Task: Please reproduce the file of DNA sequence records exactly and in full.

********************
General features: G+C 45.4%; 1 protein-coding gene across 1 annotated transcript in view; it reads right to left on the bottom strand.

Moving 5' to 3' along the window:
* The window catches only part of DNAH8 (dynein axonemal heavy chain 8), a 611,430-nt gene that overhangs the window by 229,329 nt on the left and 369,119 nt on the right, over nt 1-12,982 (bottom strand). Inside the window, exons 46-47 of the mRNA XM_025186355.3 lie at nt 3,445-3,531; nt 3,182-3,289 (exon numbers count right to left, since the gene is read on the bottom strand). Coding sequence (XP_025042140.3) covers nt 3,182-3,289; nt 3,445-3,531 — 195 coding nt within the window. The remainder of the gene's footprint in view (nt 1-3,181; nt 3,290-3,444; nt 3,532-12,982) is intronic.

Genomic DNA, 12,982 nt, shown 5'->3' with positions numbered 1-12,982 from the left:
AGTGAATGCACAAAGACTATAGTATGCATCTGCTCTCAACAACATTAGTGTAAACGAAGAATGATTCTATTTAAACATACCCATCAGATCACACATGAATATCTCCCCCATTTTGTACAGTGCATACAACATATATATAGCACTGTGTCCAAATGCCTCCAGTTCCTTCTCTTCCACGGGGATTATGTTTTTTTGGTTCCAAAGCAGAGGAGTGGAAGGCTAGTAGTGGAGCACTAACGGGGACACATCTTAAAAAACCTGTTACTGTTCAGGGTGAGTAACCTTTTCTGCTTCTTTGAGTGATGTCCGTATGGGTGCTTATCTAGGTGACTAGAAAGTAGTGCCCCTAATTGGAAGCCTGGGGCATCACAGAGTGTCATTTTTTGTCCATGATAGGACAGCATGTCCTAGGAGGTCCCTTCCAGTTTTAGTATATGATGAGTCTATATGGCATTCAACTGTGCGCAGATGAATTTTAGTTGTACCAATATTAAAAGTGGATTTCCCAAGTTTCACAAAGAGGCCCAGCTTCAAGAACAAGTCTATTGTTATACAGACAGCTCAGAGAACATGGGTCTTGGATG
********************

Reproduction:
General features: G+C 45.4%; 1 protein-coding gene across 1 annotated transcript in view; it reads right to left on the bottom strand.

Moving 5' to 3' along the window:
* The window catches only part of DNAH8 (dynein axonemal heavy chain 8), a 611,430-nt gene that overhangs the window by 229,329 nt on the left and 369,119 nt on the right, over nt 1-12,982 (bottom strand). Inside the window, exons 46-47 of the mRNA XM_025186355.3 lie at nt 3,445-3,531; nt 3,182-3,289 (exon numbers count right to left, since the gene is read on the bottom strand). Coding sequence (XP_025042140.3) covers nt 3,182-3,289; nt 3,445-3,531 — 195 coding nt within the window. The remainder of the gene's footprint in view (nt 1-3,181; nt 3,290-3,444; nt 3,532-12,982) is intronic.

Genomic DNA, 12,982 nt, shown 5'->3' with positions numbered 1-12,982 from the left:
AGTGAATGCACAAAGACTATAGTATGCATCTGCTCTCAACAACATTAGTGTAAACGAAGAATGATTCTATTTAAACATACCCATCAGATCACACATGAATATCTCCCCCATTTTGTACAGTGCATACAACATATATATAGCACTGTGTCCAAATGCCTCCAGTTCCTTCTCTTCCACGGGGATTATGTTTTTTTGGTTCCAAAGCAGAGGAGTGGAAGGCTAGTAGTGGAGCACTAACGGGGACACATCTTAAAAAACCTGTTACTGTTCAGGGTGAGTAACCTTTTCTGCTTCTTTGAGTGATGTCCGTATGGGTGCTTATCTAGGTGACTAGAAAGTAGTGCCCCTAATTGGAAGCCTGGGGCATCACAGAGTGTCATTTTTTGTCCATGATAGGACAGCATGTCCTAGGAGGTCCCTTCCAGTTTTAGTATATGATGAGTCTATATGGCATTCAACTGTGCGCAGATGAATTTTAGTTGTACCAATATTAAAAGTGGATTTCCCAAGTTTCACAAAGAGGCCCAGCTTCAAGAACAAGTCTATTGTTATACAGACAGCTCAGAGAACATGGGTCTTGGATG